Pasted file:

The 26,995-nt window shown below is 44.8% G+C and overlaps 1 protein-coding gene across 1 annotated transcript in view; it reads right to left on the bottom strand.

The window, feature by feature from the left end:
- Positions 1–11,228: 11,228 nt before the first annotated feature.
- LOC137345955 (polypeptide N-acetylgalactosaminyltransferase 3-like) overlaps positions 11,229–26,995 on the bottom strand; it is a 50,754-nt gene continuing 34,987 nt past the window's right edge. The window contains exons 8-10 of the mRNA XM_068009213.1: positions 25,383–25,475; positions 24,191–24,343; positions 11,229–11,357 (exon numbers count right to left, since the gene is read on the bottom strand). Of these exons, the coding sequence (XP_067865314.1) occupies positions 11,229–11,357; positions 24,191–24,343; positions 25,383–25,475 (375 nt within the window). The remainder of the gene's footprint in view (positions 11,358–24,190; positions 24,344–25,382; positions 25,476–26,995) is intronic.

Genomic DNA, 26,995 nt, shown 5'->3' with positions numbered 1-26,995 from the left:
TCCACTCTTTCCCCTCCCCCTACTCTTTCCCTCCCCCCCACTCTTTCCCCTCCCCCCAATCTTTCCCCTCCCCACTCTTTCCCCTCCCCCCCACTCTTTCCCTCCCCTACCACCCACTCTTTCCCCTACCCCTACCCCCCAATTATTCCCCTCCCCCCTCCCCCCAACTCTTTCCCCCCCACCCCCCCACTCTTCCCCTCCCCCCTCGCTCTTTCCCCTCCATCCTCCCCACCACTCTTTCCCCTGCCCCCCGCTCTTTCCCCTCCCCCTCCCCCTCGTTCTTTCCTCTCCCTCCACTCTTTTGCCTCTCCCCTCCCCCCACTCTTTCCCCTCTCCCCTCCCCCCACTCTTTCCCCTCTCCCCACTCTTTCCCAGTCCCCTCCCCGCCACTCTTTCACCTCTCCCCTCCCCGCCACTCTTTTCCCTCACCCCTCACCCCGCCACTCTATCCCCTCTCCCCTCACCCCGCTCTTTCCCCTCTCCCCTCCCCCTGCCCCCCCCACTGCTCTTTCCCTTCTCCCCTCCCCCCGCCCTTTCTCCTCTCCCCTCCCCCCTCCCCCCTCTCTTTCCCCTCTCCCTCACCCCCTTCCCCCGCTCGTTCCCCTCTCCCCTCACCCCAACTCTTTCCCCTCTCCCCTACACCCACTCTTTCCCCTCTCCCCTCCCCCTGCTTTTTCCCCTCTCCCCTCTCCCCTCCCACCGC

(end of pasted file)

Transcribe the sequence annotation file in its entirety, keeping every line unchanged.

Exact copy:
The 26,995-nt window shown below is 44.8% G+C and overlaps 1 protein-coding gene across 1 annotated transcript in view; it reads right to left on the bottom strand.

The window, feature by feature from the left end:
- Positions 1–11,228: 11,228 nt before the first annotated feature.
- LOC137345955 (polypeptide N-acetylgalactosaminyltransferase 3-like) overlaps positions 11,229–26,995 on the bottom strand; it is a 50,754-nt gene continuing 34,987 nt past the window's right edge. The window contains exons 8-10 of the mRNA XM_068009213.1: positions 25,383–25,475; positions 24,191–24,343; positions 11,229–11,357 (exon numbers count right to left, since the gene is read on the bottom strand). Of these exons, the coding sequence (XP_067865314.1) occupies positions 11,229–11,357; positions 24,191–24,343; positions 25,383–25,475 (375 nt within the window). The remainder of the gene's footprint in view (positions 11,358–24,190; positions 24,344–25,382; positions 25,476–26,995) is intronic.

Genomic DNA, 26,995 nt, shown 5'->3' with positions numbered 1-26,995 from the left:
TCCACTCTTTCCCCTCCCCCTACTCTTTCCCTCCCCCCCACTCTTTCCCCTCCCCCCAATCTTTCCCCTCCCCACTCTTTCCCCTCCCCCCCACTCTTTCCCTCCCCTACCACCCACTCTTTCCCCTACCCCTACCCCCCAATTATTCCCCTCCCCCCTCCCCCCAACTCTTTCCCCCCCACCCCCCCACTCTTCCCCTCCCCCCTCGCTCTTTCCCCTCCATCCTCCCCACCACTCTTTCCCCTGCCCCCCGCTCTTTCCCCTCCCCCTCCCCCTCGTTCTTTCCTCTCCCTCCACTCTTTTGCCTCTCCCCTCCCCCCACTCTTTCCCCTCTCCCCTCCCCCCACTCTTTCCCCTCTCCCCACTCTTTCCCAGTCCCCTCCCCGCCACTCTTTCACCTCTCCCCTCCCCGCCACTCTTTTCCCTCACCCCTCACCCCGCCACTCTATCCCCTCTCCCCTCACCCCGCTCTTTCCCCTCTCCCCTCCCCCTGCCCCCCCCACTGCTCTTTCCCTTCTCCCCTCCCCCCGCCCTTTCTCCTCTCCCCTCCCCCCTCCCCCCTCTCTTTCCCCTCTCCCTCACCCCCTTCCCCCGCTCGTTCCCCTCTCCCCTCACCCCAACTCTTTCCCCTCTCCCCTACACCCACTCTTTCCCCTCTCCCCTCCCCCTGCTTTTTCCCCTCTCCCCTCTCCCCTCCCACCGC